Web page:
Jailers interrupt Ghislaine Maxwell’s sleep every 15 minutes to check if she’s still breathing, lawyer says
Ghislaine Maxwell attends day 1 of the 4th Annual WIE Symposium at Center 548 on September 20, 2013 in New York City.
Laura Cavanaugh | Getty Images
A lawyer for Ghislaine Maxwell on Tuesday complained to a federal judge that the accused accomplice of sex criminal Jeffrey Epstein is being “overmanaged” in jail, which includes having her sleep interrupted every 15 minutes by guards with a flashlight checking to see whether she’s still breathing.
Maxwell’s lawyer also said that the British socialite is not being given enough time in the Brooklyn, New York, federal jail to review documents related to her criminal case and to “prepare the defense of her life.”
The complaint comes 15 months after Maxwell’s former boyfriend, Epstein, died from what has been officially ruled a suicide by hanging in another federal jail in New York City, where the wealthy money manager was being held on child sex trafficking charges.
Weeks before he died, Epstein was found on the floor of his jail cell semiconscious with marks on his neck, in what was his apparent first suicide bid.
Two guards at that jail have been criminally charged with trying to cover up their failure to monitor him and other inmates on the day of his death.
Maxwell is currently in 14-day quarantine after possible exposure to a jail staffer with Covid-19, prosecutors revealed on Monday. Prosecutors have said she tested negative for the coronavirus.
Her lawyer, Bobbi Sternheim in a letter to Manhattan federal Judge Alison Nathan on Tuesday, said that Maxwell was threatened with seven more days in quarantine if she declined to undergo two nasal swabs testing her for the coronavirus.
Sternheim complained that Maxwell was ordered to remove a Covid-protection mask for “an in-mouth inspection,” and initially was not given soap or a toothbrush when she began quarantine.
The lawyer also said that medical staff has ceased doing daily checks on Maxwell, and have “neither informed her of results of the COVID tests” nor responded to her question of what she should do if she becomes symptomatic.
And despite the fact that no staffer supposedly is permitted to enter her cell in a Brooklyn, New York, jail during her quarantine, “an unidentified man entered to take photographs and a guard entered to search” that cell recently, Sternheim wrote Manhattan federal court Judge Alison Nathan.
Sternheim’s letter says that Maxwell is a “non-violent, exemplary pretrial detainee with no criminal history,” or history of violence, mental health issues or suicidal ideation.
Despite that, the lawyer wrote, Maxwell is “overmanaged” in jail under conditions that are more restrictive than those for terrorists, murderers and other dangerous and at-risk inmates held in the most restrictive settings in the federal prison system.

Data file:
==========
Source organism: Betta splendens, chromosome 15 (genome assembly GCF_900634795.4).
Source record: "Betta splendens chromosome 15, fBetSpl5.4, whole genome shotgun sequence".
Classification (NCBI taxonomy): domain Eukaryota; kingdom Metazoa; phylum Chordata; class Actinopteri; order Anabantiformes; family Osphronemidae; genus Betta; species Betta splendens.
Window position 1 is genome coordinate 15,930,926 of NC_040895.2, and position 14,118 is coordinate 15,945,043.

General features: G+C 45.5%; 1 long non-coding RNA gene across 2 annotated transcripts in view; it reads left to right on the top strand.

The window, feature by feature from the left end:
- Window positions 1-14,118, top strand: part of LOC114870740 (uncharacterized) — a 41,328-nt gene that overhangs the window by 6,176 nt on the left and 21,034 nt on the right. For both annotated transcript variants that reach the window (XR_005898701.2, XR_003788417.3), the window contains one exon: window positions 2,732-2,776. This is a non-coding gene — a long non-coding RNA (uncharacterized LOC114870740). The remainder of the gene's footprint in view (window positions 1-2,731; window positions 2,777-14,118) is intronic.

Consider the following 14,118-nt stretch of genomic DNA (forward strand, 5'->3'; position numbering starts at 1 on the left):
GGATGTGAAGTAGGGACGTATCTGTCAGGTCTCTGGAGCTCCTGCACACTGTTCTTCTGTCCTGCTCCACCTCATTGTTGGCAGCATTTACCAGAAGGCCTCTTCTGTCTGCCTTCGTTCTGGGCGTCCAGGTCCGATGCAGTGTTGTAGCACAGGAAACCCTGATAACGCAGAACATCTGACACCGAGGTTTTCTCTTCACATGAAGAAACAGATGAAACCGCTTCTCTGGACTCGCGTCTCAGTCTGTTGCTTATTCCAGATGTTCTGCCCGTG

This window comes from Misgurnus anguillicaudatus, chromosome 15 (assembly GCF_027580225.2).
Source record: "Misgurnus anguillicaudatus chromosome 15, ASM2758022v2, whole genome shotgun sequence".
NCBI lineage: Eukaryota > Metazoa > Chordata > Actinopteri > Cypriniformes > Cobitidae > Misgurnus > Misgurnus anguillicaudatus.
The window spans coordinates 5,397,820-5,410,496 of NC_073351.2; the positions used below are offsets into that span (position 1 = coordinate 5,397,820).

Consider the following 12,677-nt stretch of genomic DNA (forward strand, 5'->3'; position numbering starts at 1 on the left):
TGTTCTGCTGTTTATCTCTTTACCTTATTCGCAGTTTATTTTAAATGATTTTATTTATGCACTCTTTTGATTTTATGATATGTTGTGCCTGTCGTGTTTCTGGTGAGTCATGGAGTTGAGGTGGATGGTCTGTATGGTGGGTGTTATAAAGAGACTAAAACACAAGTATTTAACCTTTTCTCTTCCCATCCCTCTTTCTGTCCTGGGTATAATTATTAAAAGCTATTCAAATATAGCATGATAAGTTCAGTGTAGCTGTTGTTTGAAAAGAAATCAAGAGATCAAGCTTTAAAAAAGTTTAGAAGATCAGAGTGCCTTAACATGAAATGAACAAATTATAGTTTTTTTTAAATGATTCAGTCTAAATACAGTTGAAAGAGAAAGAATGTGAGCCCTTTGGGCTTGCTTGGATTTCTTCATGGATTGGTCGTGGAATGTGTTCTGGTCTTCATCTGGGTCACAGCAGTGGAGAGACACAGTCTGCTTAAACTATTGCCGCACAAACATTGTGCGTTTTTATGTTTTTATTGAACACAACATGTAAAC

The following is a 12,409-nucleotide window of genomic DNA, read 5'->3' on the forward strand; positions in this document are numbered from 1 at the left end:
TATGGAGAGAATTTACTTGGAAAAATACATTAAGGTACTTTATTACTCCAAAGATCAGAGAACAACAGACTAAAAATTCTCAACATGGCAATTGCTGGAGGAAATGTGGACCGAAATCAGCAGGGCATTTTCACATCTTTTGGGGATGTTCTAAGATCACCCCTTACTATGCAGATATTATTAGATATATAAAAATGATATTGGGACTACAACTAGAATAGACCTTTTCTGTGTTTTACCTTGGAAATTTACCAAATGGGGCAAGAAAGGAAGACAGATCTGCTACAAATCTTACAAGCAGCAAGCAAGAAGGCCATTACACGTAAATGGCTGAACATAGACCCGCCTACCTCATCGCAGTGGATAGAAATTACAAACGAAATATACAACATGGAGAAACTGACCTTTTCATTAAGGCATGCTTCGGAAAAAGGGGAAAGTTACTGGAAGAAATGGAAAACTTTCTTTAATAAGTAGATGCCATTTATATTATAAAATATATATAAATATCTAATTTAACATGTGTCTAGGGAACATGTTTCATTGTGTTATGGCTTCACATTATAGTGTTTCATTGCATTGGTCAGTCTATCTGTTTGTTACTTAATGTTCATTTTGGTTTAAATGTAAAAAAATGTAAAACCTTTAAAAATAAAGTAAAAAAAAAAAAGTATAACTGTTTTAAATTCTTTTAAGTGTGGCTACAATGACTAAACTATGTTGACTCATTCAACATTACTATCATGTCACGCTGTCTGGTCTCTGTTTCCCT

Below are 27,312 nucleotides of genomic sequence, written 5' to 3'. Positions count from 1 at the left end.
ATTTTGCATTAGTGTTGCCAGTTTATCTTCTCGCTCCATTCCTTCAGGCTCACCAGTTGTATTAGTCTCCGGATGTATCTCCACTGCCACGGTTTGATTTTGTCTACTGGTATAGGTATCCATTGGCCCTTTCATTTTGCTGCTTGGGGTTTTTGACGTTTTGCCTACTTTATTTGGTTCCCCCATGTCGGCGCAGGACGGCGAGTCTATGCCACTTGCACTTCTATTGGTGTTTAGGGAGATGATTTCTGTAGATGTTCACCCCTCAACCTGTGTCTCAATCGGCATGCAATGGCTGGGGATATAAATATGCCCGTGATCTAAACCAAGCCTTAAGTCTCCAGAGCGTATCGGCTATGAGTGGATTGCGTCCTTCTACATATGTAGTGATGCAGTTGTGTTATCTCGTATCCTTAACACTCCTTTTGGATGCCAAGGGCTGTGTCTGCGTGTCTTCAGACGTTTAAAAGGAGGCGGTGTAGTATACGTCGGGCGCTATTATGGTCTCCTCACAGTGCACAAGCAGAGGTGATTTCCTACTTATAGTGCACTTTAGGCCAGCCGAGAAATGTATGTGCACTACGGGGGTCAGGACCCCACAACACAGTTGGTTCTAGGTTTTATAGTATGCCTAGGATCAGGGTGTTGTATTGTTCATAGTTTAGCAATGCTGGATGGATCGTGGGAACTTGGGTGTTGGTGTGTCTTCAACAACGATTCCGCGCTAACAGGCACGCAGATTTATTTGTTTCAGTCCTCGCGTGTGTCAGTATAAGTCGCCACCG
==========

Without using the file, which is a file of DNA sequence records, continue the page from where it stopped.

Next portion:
Sternheim asked that Nathan order the jail’s warden, Heriberto Tellez, to report directly to the judge and Maxwell’s legal team about her “conditions of detention,” as opposed to relying on second-hand accounts by prosecutors in the U.S. Attorney’s Office for the Southern District of New York.
The letter comes a day after those prosecutors wrote Nathan to inform her of Maxwell’s quarantine, and that Maxwell herself so far had tested negative for Covid.
Maxwell, 58, is being held without bail in the Metropolitan Detention Center on charges related to her alleged recruitment and grooming of several underage girls to be sexually abused by Epstein in the 1990s.
She was arrested in July, almost exactly a year to the day after Epstein’s own arrest on federal charges, at a million-dollar hideaway in New Hampshire.
Maxwell has pleaded not guilty in the case, and is due to go on trial next year.
Epstein, who had been a friend of Presidents Donald Trump and Bill Clinton, as well as with Britain’s Prince Andrew, pleaded guilty in 2008 to Florida state crimes, which included paying an underage girl for sexual services. He served 13 months in jail in that case.
Last year, Trump’s then-Labor secretary, Alex Acosta, resigned after heavy criticism of his decision in 2007 to cut a non-prosecution deal with Epstein for federal crimes when Acosta was the U.S. Attorney for Miami exchange for his agreement to plead guilty to state charges.
The letter from prosecutors on Monday included details of Maxwell’s treatment in jail, which include being allowed out of her cell three times per week during quarantine for up to 30 minutes each time, and being allowed to use an email system to communicate with relatives and her lawyers.
Sternheim, in her own letter, wrote, “the letter presents an incomplete picture of Ms. Maxwell’s conditions of confinement.”
“The government highlights what Ms. Maxwell is permitted but not what she is denied: equal treatment accorded other inmates in general population,” the defense lawyer wrote.
“Ms. Maxwell has spent the [entirety] of her pretrial detention in de facto solitary confinement under the most restrictive conditions where she is excessively and invasively searched and is monitored 24 hours per day,” Sternheim said. “In addition to camera surveillance in her cell, a supplemental camera follows her movement when she is permitted to leave her isolation cell and is focused on Ms. Maxwell and counsel during in-person legal visits.”